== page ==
I often thank God that I was born into a Christian family. My parents and grandparents lived a great example as I was growing up. They first took me to church when I was one week old, and we continued to attend two or three times per week. I can’t remember a time when I didn’t know about Jesus and, when I was 9 years old, I asked to be baptized.
Our small, rural congregation was Methodist in name, but quite independent in practice. We were an informal community. There were no robes or creeds. Instead, we enjoyed spirited worship services with great singing, Bible thumping sermons, altar calls, and shouts of “Amen!”
My growth as a Christian had stalled
As I matured and became an adult, I lived as a Christian. However, there eventually came a time when I realized that God was probably somewhat disappointed in me. Despite the solid foundation that I had been blessed with, my growth as a Christian had stalled.
As young adults, relocated away from our hometown, my wife, Leah, and I gradually stopped attending church. We visited different churches from time to time, but we never settled in. Instead, we became comfortable simply watching our favorite Christian television programing on Sunday mornings. Occasionally we would discuss finding a church, but we never acted on it. Somehow, years passed.
When my grandmother passed away in the spring of 2010, her funeral was held in the church that I grew up in. Returning to the church for the first time in nearly twenty years released a flood of memories and emotions. I realized how much that I had been missing, and I began to feel a need to again be a member of a church family. I wanted to be in a church where I could grow spiritually with the help of others and in turn, lend my support and be productive. I had thanked God many times for the examples of my family and my church, and now it was time for me to live a better example myself.
My wife and I began to consider various denominations to decide which church that we should attend. It was frustrating because I had never liked the idea of denominations. They all had their own opinions, interpretations, customs, and rules. I knew that there is only one God, so rather than being tied to a particular brand of Christianity, I had instead preferred to be simply “Christian.” Still, we had to select one, so we began to consider local churches. Methodist, Baptist, Church of Christ, Lutheran, independents — there were many to choose from, and we had not settled on one.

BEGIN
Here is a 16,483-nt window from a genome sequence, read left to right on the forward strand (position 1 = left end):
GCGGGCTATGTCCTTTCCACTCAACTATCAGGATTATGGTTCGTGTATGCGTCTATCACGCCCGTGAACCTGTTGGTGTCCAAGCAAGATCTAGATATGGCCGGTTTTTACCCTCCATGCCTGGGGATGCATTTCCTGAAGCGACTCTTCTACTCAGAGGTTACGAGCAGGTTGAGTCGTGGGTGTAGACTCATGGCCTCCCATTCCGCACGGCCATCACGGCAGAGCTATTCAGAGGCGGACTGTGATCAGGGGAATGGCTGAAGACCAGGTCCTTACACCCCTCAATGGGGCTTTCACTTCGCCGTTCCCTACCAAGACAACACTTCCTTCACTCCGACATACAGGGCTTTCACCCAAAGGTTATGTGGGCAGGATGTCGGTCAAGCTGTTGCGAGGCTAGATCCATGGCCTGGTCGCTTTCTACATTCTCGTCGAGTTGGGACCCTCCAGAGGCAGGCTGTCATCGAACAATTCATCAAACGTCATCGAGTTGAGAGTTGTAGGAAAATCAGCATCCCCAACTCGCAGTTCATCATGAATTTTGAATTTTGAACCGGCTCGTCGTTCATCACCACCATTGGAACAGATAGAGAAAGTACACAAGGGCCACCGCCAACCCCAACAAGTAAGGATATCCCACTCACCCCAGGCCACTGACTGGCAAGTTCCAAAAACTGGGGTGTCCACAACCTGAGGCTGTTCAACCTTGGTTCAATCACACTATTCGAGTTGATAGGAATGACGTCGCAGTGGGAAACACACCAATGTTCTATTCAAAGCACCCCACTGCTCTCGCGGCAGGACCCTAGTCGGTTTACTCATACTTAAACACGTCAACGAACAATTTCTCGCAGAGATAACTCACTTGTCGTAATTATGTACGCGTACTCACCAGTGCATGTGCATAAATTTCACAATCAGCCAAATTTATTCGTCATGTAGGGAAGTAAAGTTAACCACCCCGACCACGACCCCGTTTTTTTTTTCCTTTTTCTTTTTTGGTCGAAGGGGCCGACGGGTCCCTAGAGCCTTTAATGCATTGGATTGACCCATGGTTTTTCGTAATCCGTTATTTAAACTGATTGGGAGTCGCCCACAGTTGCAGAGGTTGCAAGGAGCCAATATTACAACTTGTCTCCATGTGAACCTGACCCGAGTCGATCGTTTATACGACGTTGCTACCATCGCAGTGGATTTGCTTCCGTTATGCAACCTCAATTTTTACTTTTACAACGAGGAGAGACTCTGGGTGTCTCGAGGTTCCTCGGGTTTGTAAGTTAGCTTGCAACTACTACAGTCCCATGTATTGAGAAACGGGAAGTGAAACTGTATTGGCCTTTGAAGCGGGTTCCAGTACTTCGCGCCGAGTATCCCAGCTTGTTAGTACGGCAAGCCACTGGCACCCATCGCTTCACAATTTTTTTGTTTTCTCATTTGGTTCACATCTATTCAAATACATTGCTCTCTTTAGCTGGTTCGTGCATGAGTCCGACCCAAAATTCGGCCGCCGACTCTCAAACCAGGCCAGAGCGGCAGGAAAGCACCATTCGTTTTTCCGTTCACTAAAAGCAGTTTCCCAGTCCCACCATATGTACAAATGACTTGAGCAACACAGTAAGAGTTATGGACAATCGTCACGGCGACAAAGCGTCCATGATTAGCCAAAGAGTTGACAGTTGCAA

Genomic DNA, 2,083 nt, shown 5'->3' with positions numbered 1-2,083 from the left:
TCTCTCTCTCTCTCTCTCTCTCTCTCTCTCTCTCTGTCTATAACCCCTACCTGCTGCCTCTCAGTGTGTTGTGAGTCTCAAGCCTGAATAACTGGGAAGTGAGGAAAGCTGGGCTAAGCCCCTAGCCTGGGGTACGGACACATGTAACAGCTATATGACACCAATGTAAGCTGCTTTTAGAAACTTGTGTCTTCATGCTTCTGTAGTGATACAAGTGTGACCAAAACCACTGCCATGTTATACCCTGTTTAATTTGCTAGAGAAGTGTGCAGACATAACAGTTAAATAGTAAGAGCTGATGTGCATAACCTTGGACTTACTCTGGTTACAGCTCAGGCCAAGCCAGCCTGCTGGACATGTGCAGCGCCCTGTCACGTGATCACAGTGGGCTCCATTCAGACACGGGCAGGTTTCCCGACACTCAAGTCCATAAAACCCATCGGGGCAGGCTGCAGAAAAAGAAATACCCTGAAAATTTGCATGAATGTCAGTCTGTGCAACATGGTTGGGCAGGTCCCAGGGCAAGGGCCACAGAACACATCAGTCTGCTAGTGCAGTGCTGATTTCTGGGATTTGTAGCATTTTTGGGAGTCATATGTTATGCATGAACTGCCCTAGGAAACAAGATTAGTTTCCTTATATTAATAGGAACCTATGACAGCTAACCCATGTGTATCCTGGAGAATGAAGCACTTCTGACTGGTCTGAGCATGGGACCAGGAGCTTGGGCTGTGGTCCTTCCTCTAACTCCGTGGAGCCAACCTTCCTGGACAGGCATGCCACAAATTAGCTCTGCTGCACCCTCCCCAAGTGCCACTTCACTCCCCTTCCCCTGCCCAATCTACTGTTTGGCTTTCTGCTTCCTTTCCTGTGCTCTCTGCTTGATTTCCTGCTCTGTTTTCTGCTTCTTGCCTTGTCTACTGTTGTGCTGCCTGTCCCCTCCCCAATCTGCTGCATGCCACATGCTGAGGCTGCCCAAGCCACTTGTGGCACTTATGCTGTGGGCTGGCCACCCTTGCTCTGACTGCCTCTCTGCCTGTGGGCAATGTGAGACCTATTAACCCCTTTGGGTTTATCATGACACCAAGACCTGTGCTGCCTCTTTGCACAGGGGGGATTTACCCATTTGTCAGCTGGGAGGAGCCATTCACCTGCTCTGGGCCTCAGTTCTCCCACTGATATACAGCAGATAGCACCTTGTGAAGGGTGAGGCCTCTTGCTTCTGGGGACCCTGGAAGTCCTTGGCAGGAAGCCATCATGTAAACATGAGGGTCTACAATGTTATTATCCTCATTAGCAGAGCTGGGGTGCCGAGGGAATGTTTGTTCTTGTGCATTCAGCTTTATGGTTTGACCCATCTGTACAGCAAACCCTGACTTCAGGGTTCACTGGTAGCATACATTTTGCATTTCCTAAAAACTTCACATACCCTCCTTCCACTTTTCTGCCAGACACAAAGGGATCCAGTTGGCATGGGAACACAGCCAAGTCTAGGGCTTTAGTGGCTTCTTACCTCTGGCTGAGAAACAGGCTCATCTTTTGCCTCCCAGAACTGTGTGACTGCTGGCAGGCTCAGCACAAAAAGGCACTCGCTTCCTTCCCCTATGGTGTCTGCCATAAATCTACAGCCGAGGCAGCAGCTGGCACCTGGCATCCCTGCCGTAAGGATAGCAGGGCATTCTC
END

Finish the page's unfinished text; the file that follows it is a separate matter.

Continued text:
Then, my wife mentioned to a new friend that we were looking for a church. Our friend explained that she had recently converted to Catholicism. I found this very interesting. I had not considered the Catholic Church as an option. From my perspective, Catholicism was not “normal” Christianity. It seemed very strict and ritualistic, with too much pomp and ceremony. It seemed too formal, rather than “Spirit led.” Their focus and many of their customs also seemed questionable. After some thought, I had to admit that my opinions were based upon mere glimpses into the Church and that I actually knew very little about Catholicism.
Intrigued with the conversion process that our friend had gone through and recognizing my lack of real understanding, I decided to learn more about the Catholic Church. Over the next several weeks, I read about the history of the Catholic Church and the Protestant Reformation. I read the Catechism of the Catholic Church and ancient writings from the early “Church Fathers” and their contemporary historians. I began to reconsider passages of Scripture in light of Catholic teaching and was exposed to concepts that I had been unaware of, such as Apostolic Succession, Sacred Tradition, and the Real Presence of Christ in the Eucharist. Very early in the process, I realized how ignorant I was about the history of Christianity. I had assumed too much, asked too little, and taken too much for granted. As time passed, I found myself being drawn to the Catholic Church. I began to better understand the Church’s teachings, appreciate the Church’s history, and suspect the reality of the Church’s authority.
Leah and I began to attend Mass. I went with a critical eye, but never saw or heard anything with which I was uncomfortable. It was quite the opposite; I found Mass to be a great experience. In contrast to my negative preconceptions, the focus was on Christ, and the Scriptures were revered. I also learned that there is deep biblical significance to the words, prayers, and gestures used. Catholics were very serious about their worship, and I liked that. In short order, we were both signed up for RCIA (Rite of Christian Initiation of Adults), which is the pathway for joining the Church. At that point, I had already learned enough to believe that the Catholic Church was the Church of the earliest Christians, and that fact alone merited my utmost consideration. I joined RCIA to continue to learn, with the understanding that I could leave at any time. I continued to explore the Church’s history, theology, and traditions. After a while, I realized that when referring to Catholics, I had begun to use the word “we” instead of “they.”